Meanwhile, the oil & natural gas boom lead to the unconditional growth and development of Abu Dhabi and Doha. Dubai with its restricted hydro-carbon reserves focused more on multi-culturalism and investment. Since the main aim of these airlines is to bring travellers to the Middle East here is the low down of how they achieve that.
Emirates: It maintains a fairly low number of cooperative ventures which can be explained by the company’s strong international presence. Emirates never indulges itself in code-sharing partnerships with less performing or regional air carriers and over time focuses on its own network.
It maintains strategic partnerships with Australia’s Qantas and Malaysia’s Malaysian Airlines. Emirates is positioning itself as the biggest player on the Asia-Europe axis. Moreover, on the shoulders of Emirates, Qantas and Malaysian Airlines have been able to carry out full revamp of their networks.
Etihad: Unlike the other two, Etihad has indulged itself in buying shares of other air carriers around the world and even gets into code sharing partnerships (Etihad-now defunct Jet Airways, India- code sharing).
However, this strategy worked till 2003-4, a drop in crude oil prices, numerous conflicts in the Middle East particularly the Iraqi invasion led to a rethinking of the strategy. While investing in other companies may be off the books, Etihad has continued its code-sharing partnerships providing cheaper tickets to Abu Dhabi since the local carrier will fly passengers to Abu Dhabi. From Abu Dhabi, Etihad will fly the passengers to their destination. This reduces the cost of the ticket for customers and easy fleet management for Etihad that would not have to invest in huge aircraft such as Airbus A380.
Qatar: Qatar has adopted a very different strategy. Qatar became a member of the One World Alliance in 2013. This alliance is made up of other major international air carriers such as Lufthansa (Germany), British Airways, Cathay Pacific (HongKong) and Qantas (Australia). Qatar Airways own a 20% share in the parent company of British Airways, IAG.
It also owns 10% in Cathay Pacific, 5% in China Southern, 10% in LATAM (Chile), 49% in now Air Italy. Qatar is currently looking to invest in American air carriers however is facing strong opposition. It had once also set its eyes on India’s low-cost carrier Indigo (InterGlobe Aviation) and the ongoing, painful and slow disinvestment of Air India.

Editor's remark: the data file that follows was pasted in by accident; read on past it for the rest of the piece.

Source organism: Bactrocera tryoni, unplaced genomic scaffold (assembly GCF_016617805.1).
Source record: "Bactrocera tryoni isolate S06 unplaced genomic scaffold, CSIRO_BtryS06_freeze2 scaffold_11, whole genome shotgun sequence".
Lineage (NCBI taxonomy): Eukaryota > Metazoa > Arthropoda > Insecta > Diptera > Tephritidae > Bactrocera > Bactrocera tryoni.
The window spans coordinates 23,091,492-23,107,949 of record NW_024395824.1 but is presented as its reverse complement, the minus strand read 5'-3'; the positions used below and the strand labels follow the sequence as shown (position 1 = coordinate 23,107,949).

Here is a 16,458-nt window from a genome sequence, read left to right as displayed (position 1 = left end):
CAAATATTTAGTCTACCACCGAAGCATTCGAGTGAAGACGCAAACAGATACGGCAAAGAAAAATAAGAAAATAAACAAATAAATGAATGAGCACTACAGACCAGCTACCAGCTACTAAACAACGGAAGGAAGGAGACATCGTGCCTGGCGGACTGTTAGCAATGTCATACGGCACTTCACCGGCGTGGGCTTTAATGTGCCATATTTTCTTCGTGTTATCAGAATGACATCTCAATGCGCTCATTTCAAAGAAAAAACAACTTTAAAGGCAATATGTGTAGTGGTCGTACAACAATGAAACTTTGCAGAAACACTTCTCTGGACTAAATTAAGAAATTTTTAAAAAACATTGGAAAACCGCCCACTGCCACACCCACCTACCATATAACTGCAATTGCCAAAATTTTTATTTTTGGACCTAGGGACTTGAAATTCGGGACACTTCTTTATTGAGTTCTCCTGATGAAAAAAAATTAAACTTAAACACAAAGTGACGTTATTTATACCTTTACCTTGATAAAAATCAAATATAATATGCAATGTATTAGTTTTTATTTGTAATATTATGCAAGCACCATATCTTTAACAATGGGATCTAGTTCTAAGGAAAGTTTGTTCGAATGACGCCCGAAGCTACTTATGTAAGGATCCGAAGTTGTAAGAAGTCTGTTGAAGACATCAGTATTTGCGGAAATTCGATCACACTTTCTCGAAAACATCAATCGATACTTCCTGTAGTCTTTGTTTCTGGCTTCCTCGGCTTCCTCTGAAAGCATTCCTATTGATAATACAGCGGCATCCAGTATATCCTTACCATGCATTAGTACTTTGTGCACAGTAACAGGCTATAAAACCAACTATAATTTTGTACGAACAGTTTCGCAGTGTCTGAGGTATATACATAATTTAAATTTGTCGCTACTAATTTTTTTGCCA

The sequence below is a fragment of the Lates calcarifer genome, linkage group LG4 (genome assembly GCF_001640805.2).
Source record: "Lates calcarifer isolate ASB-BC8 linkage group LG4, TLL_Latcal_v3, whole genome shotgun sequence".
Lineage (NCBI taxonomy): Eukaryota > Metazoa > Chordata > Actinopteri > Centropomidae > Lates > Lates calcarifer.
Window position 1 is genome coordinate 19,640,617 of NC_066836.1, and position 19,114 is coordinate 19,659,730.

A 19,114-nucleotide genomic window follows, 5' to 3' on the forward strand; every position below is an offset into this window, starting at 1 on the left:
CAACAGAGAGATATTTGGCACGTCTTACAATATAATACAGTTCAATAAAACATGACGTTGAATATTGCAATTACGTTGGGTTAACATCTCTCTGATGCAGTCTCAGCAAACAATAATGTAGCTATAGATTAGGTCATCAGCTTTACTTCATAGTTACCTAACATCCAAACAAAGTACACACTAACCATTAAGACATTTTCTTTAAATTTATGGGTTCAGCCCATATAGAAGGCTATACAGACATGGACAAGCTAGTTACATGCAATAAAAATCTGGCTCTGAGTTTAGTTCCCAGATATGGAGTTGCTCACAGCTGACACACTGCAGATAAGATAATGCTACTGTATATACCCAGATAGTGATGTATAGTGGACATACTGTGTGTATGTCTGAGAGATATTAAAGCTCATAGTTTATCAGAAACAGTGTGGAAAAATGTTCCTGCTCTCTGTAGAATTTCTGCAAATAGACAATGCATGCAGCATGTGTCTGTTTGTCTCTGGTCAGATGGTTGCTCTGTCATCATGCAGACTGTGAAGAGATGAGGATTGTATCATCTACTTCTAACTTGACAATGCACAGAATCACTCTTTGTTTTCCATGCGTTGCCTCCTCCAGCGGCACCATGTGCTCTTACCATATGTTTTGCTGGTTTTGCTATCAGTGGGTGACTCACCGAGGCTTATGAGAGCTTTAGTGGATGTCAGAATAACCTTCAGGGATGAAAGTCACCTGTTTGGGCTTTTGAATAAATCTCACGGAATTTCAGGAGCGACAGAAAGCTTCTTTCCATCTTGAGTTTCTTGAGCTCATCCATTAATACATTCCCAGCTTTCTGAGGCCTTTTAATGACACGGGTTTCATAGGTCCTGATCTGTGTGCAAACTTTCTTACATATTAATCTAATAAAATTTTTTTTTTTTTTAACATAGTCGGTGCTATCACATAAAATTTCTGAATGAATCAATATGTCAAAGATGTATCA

All in all, Emirates, Etihad and Qatar have diverse strategies and have become the biggest names in the global aviation market. It is important to note that this has happened in one most unstable regions of the world. Their integration into the global aviation network and then leading that network is applaud-worthy.
How did the pandemic affect them?
Qatar Airways, Dubai-based Fly Emirates and Abu Dhabi’s Etihad are all seen as strategic assets of their respective governments, making them less likely to collapse despite sluggish market conditions. While Etihad had recorded high losses for the last several years, due to a series of bad investments, the other two Gulf supercarriers have been more successful—until the pandemic hit air travel demand.
There are some significant differences between them, that may have a crucial effect on their future operations.
Despite highly unfavourable market conditions, Qatar Airways decided to increase its market share by adding flights, offering free destination changes, and creating new commercial partnerships. According to some analysts, Qatar’s fleet is ideally equipped to respond to the current unique market conditions amid the pandemic.
By the end of July 2020, Qatar’s network expanded to over 450 weekly flights to more than 70 destinations, and it is uncertain whether its competitors will be able to follow the Qatari aggressive strategy.
Unlike its rival from Dubai, which owes much of its glory and market share to an impressive fleet of large Airbus A380s and Boeing 777s, Qatar has focused on a fleet comprised mostly of medium-size jets like the Airbus A350 and Boeing 787 Dreamliner that can be viable with fewer passengers.
This may prove to be a decisive advantage, as it would be much easier to fill smaller or mid-size planes than the larger ones owned by Fly Emirates. In fact, some analysts have already run to the conclusion that Qatar Airways is set to become a local air carrier leader. But is that so?
Personally, I have flown in all three and I were to rank them it would 1. Qatar 2. Emirates. 3. Etihad however you can also agree to 1.Emirates 2.Qatar 3. Etihad. With the marginal gap between the first two in any list in terms of service, network, price and connecting airport facilities.